Ecological impacts of small dams on South African rivers Part 2: Biotic response – abundance and composition of macroinvertebrate communities

Mantel, S.K. and Muller, N.W.J. and Hughes, D.A. (2010) Ecological impacts of small dams on South African rivers Part 2: Biotic response – abundance and composition of macroinvertebrate communities. Water SA, 36 (3). pp. 361-370. ISSN 0378-4738

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Abstract

This paper investigates the cumulative impacts of small dams on invertebrate communities in 2 regions of South Africa – the Western Cape and Mpumalanga. Previous research found reduced discharge, increased total dissolved salts, and a decrease in average score per taxon (ASPT; collected using SASS4 methods) at sites with high density of small dams in their catchment. These changes in ASPT are investigated using the invertebrate abundance data available in the River Health Programme. Multivariate analyses found differences in invertebrate communities in rivers with high densities of small dams in their catchment in foothill-gravel streams (in both Western Cape and Mpumalanga) and in foothill-cobble streams (in Western Cape only). Opportunistic taxa that are tolerant of pollution, and capable of exploiting various habitats, and those that prefer slower currents increased in numbers, while other taxa that are sensitive to pollution and disturbance declined in numbers. Some regional differences were noted possibly reflecting climatic differences between the regions. Since the results of this study are correlative, it highlights the need for a systematic (by sites and seasons) and detailed (at species level) collection of data to verify the results of cumulative effects of small dams. This can further the development of a framework for small-dam construction and management that will limit their impact on river catchments.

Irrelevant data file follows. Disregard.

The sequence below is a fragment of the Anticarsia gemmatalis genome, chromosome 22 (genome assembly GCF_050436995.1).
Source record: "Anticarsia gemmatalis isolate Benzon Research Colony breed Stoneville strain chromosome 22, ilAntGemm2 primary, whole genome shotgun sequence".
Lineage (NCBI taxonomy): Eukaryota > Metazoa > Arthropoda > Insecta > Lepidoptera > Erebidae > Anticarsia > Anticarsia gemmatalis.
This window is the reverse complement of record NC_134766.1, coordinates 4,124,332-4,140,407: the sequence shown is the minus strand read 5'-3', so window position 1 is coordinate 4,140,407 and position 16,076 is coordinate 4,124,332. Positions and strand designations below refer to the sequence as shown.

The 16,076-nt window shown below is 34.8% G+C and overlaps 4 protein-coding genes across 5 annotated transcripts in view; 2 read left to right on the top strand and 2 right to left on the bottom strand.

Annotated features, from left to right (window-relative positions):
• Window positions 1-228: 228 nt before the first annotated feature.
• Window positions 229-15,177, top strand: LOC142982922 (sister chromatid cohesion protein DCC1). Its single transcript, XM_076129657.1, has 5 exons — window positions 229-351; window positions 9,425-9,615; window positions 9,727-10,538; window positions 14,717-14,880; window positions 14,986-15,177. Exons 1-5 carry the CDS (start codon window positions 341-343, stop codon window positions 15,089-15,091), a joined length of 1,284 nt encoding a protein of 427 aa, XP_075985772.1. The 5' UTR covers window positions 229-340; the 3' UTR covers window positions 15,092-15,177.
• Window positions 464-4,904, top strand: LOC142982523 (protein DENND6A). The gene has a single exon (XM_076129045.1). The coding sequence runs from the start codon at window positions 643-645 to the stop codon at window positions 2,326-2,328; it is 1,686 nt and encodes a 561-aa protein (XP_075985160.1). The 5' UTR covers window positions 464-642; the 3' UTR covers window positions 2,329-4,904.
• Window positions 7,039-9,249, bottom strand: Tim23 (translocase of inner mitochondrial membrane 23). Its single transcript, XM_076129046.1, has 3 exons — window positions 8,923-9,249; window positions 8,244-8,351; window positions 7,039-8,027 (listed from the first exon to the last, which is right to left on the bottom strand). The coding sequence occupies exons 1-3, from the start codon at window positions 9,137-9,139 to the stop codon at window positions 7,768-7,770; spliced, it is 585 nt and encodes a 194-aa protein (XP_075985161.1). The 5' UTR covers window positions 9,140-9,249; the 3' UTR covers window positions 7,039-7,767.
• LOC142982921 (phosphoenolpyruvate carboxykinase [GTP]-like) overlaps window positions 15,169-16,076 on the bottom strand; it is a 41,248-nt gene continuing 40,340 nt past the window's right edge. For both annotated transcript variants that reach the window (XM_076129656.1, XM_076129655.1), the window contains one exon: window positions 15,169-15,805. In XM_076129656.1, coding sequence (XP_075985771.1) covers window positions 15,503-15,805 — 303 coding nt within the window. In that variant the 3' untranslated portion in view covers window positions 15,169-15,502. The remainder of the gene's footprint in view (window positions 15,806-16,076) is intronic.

Item Type:Article
Uncontrolled Keywords:South Africa, Western Cape, Mpumalange, small dams, invertebrates, cumulative impacts, reduced low flows, environmental water quality, Ephemeroptera, Trichoptera
Subjects:G Geography. Anthropology. Recreation > GE Environmental Sciences
Q Science > QH Natural history > QH301 Biology
Divisions:Research Institutes and Units > Institute for Water Research (IWR)
ID Code:1712
Deposited By: Mrs Eileen Shepherd
Deposited On:24 May 2010 08:45
Last Modified:06 Jan 2012 16:21
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